There are a massive number of options at Art-a-Whirl. The California Building has been the anchor and around for more than 20 years as an artists hub; then the Northrup King just exploded about five years ago and now boast a huge number of studios in one building; and now the new kid on the block is the Casket Arts Building, in the Northwestern Casket Company building on Madison and 17th. The building is owned by the same couple than owns the California Building, which can only mean good things. (Their motto is "Where you can work in eternal peace.")

Of course the epicenter of my activities was Eleanor's studio at Northrup King. I spent most of Friday night there, and when things wrapped up we headed over to the Casket Arts Building to check out the VitaMN party. After a cup of Grain Belt and attempting to look like scenesters, we headed over to Psycho Suzies to chow down on a pizza and chug some fancy drinks.

Saturday I went back to the Casket Arts building to check out Deborah Jinza Thayer's performance that she was doing in someone's studio. Here's how the performance started, and finished. Deborah's great. Don't miss an opportunity to see her work.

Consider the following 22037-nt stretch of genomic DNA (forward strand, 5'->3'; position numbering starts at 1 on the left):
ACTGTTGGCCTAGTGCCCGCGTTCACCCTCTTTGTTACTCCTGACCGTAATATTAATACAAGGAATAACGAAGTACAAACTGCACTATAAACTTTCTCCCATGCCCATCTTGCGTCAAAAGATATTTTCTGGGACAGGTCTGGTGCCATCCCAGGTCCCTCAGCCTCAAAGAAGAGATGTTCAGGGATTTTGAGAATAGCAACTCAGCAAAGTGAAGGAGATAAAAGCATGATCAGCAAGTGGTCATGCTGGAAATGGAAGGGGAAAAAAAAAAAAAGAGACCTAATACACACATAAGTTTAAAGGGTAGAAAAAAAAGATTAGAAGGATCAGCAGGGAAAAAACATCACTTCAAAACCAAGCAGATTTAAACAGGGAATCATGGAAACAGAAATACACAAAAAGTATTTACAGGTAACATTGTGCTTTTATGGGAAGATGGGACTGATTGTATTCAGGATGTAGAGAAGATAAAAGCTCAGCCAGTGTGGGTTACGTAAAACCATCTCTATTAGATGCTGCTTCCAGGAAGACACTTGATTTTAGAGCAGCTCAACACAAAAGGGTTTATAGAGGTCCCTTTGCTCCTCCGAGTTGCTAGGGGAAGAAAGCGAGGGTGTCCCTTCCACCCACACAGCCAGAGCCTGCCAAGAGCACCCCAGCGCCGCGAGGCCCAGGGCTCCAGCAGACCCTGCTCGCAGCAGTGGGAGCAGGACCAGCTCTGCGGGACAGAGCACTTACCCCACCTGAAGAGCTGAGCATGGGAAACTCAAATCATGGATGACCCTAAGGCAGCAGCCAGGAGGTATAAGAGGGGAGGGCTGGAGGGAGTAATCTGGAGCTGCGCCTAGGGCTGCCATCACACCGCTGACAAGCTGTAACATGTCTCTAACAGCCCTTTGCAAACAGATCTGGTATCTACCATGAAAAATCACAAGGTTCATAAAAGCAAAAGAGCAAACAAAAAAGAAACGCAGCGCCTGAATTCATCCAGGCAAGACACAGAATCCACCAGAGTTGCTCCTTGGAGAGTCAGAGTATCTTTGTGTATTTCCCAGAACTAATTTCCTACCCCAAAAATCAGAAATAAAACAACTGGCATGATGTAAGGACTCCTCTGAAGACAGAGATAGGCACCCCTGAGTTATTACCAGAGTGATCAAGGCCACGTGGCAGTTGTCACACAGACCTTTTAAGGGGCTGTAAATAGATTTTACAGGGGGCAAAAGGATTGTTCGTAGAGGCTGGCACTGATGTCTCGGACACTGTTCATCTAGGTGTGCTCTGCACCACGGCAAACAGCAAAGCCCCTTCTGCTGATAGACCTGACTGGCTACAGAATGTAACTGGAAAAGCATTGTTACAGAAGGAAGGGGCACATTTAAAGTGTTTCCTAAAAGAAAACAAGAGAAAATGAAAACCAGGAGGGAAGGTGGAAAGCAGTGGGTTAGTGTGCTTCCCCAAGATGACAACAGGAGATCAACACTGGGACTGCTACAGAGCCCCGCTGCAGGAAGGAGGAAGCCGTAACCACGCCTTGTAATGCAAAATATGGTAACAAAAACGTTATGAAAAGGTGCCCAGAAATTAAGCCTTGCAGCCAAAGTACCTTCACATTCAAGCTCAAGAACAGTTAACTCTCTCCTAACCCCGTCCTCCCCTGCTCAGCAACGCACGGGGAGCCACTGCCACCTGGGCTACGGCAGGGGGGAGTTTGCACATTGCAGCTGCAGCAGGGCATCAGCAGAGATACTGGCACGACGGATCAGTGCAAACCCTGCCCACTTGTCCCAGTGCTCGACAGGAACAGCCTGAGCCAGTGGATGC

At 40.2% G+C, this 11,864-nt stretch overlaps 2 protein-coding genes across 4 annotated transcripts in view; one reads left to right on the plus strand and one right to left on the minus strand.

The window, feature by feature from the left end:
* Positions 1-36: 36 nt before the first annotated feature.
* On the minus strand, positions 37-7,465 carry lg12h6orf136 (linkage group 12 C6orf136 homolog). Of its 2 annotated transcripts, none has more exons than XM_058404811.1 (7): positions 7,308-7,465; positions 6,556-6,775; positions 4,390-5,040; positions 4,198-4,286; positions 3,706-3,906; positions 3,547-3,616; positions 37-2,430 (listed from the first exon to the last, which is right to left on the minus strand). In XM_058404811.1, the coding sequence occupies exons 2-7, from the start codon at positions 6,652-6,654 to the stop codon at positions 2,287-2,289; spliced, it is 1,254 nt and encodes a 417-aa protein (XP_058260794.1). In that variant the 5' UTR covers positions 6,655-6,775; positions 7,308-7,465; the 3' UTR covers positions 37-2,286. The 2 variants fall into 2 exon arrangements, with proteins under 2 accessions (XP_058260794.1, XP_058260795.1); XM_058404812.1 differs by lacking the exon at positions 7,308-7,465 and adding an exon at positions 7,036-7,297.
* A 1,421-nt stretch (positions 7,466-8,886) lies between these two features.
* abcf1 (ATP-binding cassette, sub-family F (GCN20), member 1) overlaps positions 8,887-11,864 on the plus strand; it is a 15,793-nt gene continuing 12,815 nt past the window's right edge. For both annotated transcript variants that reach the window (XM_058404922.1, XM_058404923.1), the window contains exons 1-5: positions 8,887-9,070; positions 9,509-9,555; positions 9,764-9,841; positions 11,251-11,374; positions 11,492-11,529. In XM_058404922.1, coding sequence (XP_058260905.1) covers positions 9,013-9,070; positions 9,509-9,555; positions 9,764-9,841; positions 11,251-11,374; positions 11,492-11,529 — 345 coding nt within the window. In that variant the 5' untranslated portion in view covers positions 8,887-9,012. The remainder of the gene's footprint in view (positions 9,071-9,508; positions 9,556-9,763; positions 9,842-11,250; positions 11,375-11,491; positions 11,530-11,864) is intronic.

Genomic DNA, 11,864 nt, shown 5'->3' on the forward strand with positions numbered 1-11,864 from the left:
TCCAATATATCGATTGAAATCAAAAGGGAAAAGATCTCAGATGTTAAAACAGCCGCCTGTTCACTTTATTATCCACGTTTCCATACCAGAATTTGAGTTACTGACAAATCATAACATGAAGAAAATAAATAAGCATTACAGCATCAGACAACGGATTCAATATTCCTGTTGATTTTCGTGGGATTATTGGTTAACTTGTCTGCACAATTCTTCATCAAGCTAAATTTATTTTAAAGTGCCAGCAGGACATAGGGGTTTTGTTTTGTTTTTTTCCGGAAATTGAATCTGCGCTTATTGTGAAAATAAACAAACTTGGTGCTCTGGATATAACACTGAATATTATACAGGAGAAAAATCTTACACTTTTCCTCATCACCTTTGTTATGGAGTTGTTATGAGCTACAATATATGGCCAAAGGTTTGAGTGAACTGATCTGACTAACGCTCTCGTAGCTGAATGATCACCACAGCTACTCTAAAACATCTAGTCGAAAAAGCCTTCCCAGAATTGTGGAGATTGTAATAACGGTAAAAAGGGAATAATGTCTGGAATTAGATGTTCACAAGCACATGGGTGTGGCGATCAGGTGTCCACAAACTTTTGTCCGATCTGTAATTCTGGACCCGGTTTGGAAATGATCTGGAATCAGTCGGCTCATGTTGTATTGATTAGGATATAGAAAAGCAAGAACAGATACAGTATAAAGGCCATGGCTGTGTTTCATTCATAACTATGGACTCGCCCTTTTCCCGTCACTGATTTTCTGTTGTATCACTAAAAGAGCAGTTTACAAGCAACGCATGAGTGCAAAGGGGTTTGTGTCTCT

I also picked up this awesome t-shirt designed by Margarita Faustino. It was from a print that was in a show at One on One Bike Shop a few months ago. (I wish I looked as good in the t-shirt!)Then I headed to NKB to check in with the artist. Things can get a little crazy with so many people in your studio.
I walked around and checked out the places on Quincy and caught some drumming.
We ended our NE Saturday by busting into the Modern Cafe with everyone else and having some great food. (Me: roasted chicken with morels. Eleanor: nettle ravioli.) The temperature did some serious dropping, so the bike ride home at 11:00pm was a little chilly!

The Art-a-Whirl continued on Sunday, but alas, I spend my Sundays working for the man.

Saturday, May 12, 2007

Summer's not all bad...

Sometimes I lament the coming of summer. It cuts down on good projector hours in the evening (too much west sun) and generally lots of crappy movies. On the other hand: my truck stays parked in the drive and I am on my bike; nothing is better than grilling and eating outside; and it is easier to choose which movies to see. First let me make clear that I like crappy movies as much as the next person, but so far this summer is proving me wrong about the crappy movies (by this I mean overblown Hollywood mega-movies) out balancing decent ones. If I look at my choices for the weekend, Spiderman 3 is way down the list. There are a handful of critically acclaimed films and much more interesting films hovering in theaters. Still playing: Black Book, Red Road, The Wind that Shakes the Barley, and two films I have already seen, Man Push Cart and The Valet. Opening: Away From Her, Waitress, and Offside. Oh yeah, and then there is the Tibetan Film Festival. I'm excited that summer might be full of nuggets like these. As long as everyone else is doing it, here's my summer movie preview with my limited knowledge of what will be playing: